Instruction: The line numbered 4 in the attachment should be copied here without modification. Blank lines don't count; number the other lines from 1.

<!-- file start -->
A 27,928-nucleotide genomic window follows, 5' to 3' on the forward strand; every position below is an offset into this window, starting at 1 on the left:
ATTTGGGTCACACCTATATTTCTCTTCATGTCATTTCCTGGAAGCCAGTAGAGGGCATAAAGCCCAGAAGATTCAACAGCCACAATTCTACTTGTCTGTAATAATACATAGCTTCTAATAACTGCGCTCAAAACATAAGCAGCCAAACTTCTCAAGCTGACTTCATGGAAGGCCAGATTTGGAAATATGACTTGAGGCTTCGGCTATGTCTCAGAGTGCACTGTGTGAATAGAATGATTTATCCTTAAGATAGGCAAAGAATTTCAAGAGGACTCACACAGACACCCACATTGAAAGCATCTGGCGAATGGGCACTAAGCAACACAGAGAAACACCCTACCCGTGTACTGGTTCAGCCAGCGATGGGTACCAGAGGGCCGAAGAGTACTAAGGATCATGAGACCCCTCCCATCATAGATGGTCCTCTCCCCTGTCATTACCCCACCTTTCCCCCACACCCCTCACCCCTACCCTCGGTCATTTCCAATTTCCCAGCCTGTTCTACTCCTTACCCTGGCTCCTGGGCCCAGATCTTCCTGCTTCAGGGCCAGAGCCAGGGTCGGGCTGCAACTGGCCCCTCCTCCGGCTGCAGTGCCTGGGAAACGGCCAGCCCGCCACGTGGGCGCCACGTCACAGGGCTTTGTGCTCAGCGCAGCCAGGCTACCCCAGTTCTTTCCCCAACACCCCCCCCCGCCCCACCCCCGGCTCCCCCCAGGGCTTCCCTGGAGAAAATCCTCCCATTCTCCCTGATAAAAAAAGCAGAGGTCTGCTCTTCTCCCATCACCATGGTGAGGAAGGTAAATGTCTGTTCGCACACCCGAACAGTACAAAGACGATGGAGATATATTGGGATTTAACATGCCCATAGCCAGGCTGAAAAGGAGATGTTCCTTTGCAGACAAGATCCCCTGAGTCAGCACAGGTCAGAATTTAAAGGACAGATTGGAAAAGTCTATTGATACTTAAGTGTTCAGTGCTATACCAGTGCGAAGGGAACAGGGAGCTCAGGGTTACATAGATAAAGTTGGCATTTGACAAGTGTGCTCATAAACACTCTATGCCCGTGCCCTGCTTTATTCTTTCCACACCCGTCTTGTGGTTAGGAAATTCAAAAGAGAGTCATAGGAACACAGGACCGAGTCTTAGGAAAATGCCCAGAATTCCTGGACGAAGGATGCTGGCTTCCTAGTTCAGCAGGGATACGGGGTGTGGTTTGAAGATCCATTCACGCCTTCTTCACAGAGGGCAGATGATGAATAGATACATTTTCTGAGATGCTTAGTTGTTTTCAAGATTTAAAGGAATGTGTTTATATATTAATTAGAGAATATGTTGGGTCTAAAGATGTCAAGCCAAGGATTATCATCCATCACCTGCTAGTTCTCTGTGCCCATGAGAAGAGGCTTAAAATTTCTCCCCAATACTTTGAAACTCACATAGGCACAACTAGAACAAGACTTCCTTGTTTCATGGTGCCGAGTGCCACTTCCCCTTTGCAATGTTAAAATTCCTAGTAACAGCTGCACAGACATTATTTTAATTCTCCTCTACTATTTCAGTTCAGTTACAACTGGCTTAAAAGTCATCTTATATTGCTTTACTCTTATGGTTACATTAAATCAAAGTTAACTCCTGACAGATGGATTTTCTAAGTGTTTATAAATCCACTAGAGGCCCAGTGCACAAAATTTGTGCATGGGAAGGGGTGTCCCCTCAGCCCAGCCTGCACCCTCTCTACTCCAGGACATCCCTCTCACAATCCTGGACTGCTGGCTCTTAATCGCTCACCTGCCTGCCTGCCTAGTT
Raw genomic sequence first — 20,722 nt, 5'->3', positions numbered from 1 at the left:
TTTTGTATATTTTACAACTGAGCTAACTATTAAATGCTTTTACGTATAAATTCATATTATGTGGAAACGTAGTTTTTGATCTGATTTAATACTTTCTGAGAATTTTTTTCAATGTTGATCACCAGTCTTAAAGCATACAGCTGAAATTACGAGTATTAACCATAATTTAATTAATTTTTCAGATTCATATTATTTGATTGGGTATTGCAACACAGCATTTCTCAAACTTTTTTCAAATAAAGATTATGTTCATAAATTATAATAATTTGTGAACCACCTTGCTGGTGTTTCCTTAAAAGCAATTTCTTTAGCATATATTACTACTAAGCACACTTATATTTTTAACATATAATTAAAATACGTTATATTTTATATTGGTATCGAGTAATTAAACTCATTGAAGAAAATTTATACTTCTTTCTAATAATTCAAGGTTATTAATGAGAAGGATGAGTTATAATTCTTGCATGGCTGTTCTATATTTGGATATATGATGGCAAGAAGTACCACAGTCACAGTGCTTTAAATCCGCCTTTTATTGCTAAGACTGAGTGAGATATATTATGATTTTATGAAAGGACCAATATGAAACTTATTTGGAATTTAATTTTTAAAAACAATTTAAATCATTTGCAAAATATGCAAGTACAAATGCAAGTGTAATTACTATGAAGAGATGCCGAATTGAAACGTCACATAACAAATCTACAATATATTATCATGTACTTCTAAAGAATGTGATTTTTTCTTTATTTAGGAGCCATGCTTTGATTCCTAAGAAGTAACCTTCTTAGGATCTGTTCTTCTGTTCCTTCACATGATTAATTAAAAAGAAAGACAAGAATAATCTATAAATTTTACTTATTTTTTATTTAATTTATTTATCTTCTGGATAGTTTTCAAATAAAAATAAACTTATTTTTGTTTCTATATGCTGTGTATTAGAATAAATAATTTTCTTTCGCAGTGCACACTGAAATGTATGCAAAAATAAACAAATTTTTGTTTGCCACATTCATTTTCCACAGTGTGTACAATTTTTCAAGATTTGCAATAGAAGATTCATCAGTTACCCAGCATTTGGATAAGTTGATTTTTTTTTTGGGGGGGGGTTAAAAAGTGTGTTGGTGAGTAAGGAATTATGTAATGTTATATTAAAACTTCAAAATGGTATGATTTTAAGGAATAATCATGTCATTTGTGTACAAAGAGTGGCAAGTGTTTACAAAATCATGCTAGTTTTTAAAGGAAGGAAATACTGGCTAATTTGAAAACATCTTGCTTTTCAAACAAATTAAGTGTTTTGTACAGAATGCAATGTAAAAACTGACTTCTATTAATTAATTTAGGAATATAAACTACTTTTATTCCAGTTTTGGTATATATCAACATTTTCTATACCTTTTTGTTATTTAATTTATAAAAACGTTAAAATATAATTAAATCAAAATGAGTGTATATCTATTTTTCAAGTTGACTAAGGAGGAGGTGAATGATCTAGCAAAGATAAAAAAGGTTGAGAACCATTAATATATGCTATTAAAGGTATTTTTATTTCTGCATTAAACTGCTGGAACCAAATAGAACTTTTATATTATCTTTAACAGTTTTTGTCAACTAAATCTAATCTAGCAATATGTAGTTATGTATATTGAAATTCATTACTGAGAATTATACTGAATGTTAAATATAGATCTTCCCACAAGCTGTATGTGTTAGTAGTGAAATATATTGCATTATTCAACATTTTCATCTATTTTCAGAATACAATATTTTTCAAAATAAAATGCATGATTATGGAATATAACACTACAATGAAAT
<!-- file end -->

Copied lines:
TTTTGTATATTTTACAACTGAGCTAACTATTAAATGCTTTTACGTATAAATTCATATTATGTGGAAACGTAGTTTTTGATCTGATTTAATACTTTCTGAGAATTTTTTTCAATGTTGATCACCAGTCTTAAAGCATACAGCTGAAATTACGAGTATTAACCATAATTTAATTAATTTTTCAGATTCATATTATTTGATTGGGTATTGCAACACAGCATTTCTCAAACTTTTTTCAAATAAAGATTATGTTCATAAATTATAATAATTTGTGAACCACCTTGCTGGTGTTTCCTTAAAAGCAATTTCTTTAGCATATATTACTACTAAGCACACTTATATTTTTAACATATAATTAAAATACGTTATATTTTATATTGGTATCGAGTAATTAAACTCATTGAAGAAAATTTATACTTCTTTCTAATAATTCAAGGTTATTAATGAGAAGGATGAGTTATAATTCTTGCATGGCTGTTCTATATTTGGATATATGATGGCAAGAAGTACCACAGTCACAGTGCTTTAAATCCGCCTTTTATTGCTAAGACTGAGTGAGATATATTATGATTTTATGAAAGGACCAATATGAAACTTATTTGGAATTTAATTTTTAAAAACAATTTAAATCATTTGCAAAATATGCAAGTACAAATGCAAGTGTAATTACTATGAAGAGATGCCGAATTGAAACGTCACATAACAAATCTACAATATATTATCATGTACTTCTAAAGAATGTGATTTTTTCTTTATTTAGGAGCCATGCTTTGATTCCTAAGAAGTAACCTTCTTAGGATCTGTTCTTCTGTTCCTTCACATGATTAATTAAAAAGAAAGACAAGAATAATCTATAAATTTTACTTATTTTTTATTTAATTTATTTATCTTCTGGATAGTTTTCAAATAAAAATAAACTTATTTTTGTTTCTATATGCTGTGTATTAGAATAAATAATTTTCTTTCGCAGTGCACACTGAAATGTATGCAAAAATAAACAAATTTTTGTTTGCCACATTCATTTTCCACAGTGTGTACAATTTTTCAAGATTTGCAATAGAAGATTCATCAGTTACCCAGCATTTGGATAAGTTGATTTTTTTTTTGGGGGGGGGTTAAAAAGTGTGTTGGTGAGTAAGGAATTATGTAATGTTATATTAAAACTTCAAAATGGTATGATTTTAAGGAATAATCATGTCATTTGTGTACAAAGAGTGGCAAGTGTTTACAAAATCATGCTAGTTTTTAAAGGAAGGAAATACTGGCTAATTTGAAAACATCTTGCTTTTCAAACAAATTAAGTGTTTTGTACAGAATGCAATGTAAAAACTGACTTCTATTAATTAATTTAGGAATATAAACTACTTTTATTCCAGTTTTGGTATATATCAACATTTTCTATACCTTTTTGTTATTTAATTTATAAAAACGTTAAAATATAATTAAATCAAAATGAGTGTATATCTATTTTTCAAGTTGACTAAGGAGGAGGTGAATGATCTAGCAAAGATAAAAAAGGTTGAGAACCATTAATATATGCTATTAAAGGTATTTTTATTTCTGCATTAAACTGCTGGAACCAAATAGAACTTTTATATTATCTTTAACAGTTTTTGTCAACTAAATCTAATCTAGCAATATGTAGTTATGTATATTGAAATTCATTACTGAGAATTATACTGAATGTTAAATATAGATCTTCCCACAAGCTGTATGTGTTAGTAGTGAAATATATTGCATTATTCAACATTTTCATCTATTTTCAGAATACAATATTTTTCAAAATAAAATGCATGATTATGGAATATAACACTACAATGAAAT